Put Guarantees to Work

Put Guarantees to Work

Copyright 2003, Traffic World, Inc.

Most shippers were encouraged in 2002 when UPS and FedEx announced money back guarantees for all late shipments, including residential and commercial ground shipments. Finally, the carriers were willing to stand behind their service and refund late shipments. Many shippers thought these refunds could help offset ever escalating shipping expenditures.

What''s been the reality? Shippers haven''t seen a whole lot of change back from the carriers. Auditing for money back has been both a time consuming and frustrating experience. Not withstanding their published policies, the carriers have made it difficult if not impossible for shippers to effectively file and collect service claims.

What are the limitations? First, the carriers water down their guarantees by excluding certain shipments from auditable service levels. According to Phil Ramsdale, president of Transport Solutions, a Long Beach, Calif.-based freight audit and payment firm, these catch-all exceptions make up about 60 percent of all service failures and aren''t eligible for any refunds. By relying on carrier-provided service audits, not only do shippers lose out on potential refunds, but perhaps more importantly, they may not be getting an accurate picture of service levels.

Moreover, the carriers have decreased the window in which shippers can file claims from 30 days to 15 days. Realizing that it is both time consuming and costly for many shippers to manually audit for on-time delivery, some carriers have implemented additional charges for excessive tracking and proof-of-delivery requests.

UPS imposes a 30 cent per shipment additional charge if shippers want to track more than 30 percent of their shipments. Imagine having to pay a premium just to find out if your package was delivered.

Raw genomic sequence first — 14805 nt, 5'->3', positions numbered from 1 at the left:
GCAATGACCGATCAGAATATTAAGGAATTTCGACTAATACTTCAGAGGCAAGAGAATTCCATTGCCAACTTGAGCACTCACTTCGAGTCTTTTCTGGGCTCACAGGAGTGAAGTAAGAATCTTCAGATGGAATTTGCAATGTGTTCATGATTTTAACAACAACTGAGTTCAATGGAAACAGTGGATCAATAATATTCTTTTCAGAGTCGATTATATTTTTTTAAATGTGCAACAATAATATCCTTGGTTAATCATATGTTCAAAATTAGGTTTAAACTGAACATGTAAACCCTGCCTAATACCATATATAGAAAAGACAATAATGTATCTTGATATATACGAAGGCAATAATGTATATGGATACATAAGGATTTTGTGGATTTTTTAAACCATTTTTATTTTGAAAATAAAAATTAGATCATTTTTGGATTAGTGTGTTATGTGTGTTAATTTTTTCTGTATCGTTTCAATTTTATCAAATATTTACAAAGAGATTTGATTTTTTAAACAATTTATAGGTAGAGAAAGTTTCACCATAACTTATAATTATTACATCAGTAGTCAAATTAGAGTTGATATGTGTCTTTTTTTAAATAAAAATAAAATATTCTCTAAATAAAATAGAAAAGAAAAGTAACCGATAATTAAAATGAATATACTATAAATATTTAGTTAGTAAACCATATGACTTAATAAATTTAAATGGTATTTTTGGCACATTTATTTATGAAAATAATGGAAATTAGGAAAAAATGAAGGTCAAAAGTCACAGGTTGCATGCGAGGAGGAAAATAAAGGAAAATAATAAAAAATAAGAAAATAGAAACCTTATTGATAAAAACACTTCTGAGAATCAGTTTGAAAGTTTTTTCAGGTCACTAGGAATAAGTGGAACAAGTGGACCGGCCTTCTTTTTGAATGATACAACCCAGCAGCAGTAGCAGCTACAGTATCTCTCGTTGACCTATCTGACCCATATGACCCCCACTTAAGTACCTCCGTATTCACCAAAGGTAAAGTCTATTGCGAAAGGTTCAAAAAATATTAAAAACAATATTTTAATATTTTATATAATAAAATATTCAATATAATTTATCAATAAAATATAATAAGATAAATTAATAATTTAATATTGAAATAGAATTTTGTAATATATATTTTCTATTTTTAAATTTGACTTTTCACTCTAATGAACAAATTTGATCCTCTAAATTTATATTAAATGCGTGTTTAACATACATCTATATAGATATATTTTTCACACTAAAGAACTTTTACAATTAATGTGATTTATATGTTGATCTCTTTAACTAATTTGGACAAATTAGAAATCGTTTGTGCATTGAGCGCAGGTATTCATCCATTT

Given the limitations and costs of the manual audit, many shippers have turned to electronic reporting and auditing. While this approach is much more effective, once again, the carriers have put restrictions in place.

As an example, FedEx''s electronic billing file includes a field that actually blocks shippers from filing claims. UPS transmits its shipment status report (214 File) on a completely separate file from its Billing File (210 File).

Why do the carriers put these roadblocks in place? They view service claims as another way to reduce rates for the service they provide. Not only do the carriers lose revenue from these shipments, it is costly and time-consuming for them to process the claims and adjust their invoicing. Finally, even though the package was delivered "late," the carriers still incurred the cost to transport the package and deliver it to the consignee.

Given these restrictions and challenges, what then has the money back guarantee accomplished?

For starters, overall service has indeed improved. Service guarantees have forced carriers to internally measure service commitments and performance, leading to improved delivery times and more consistent service. Airborne, FedEx, and UPS all are delivering in the 95-99 percent on-time range for both air and ground shipments.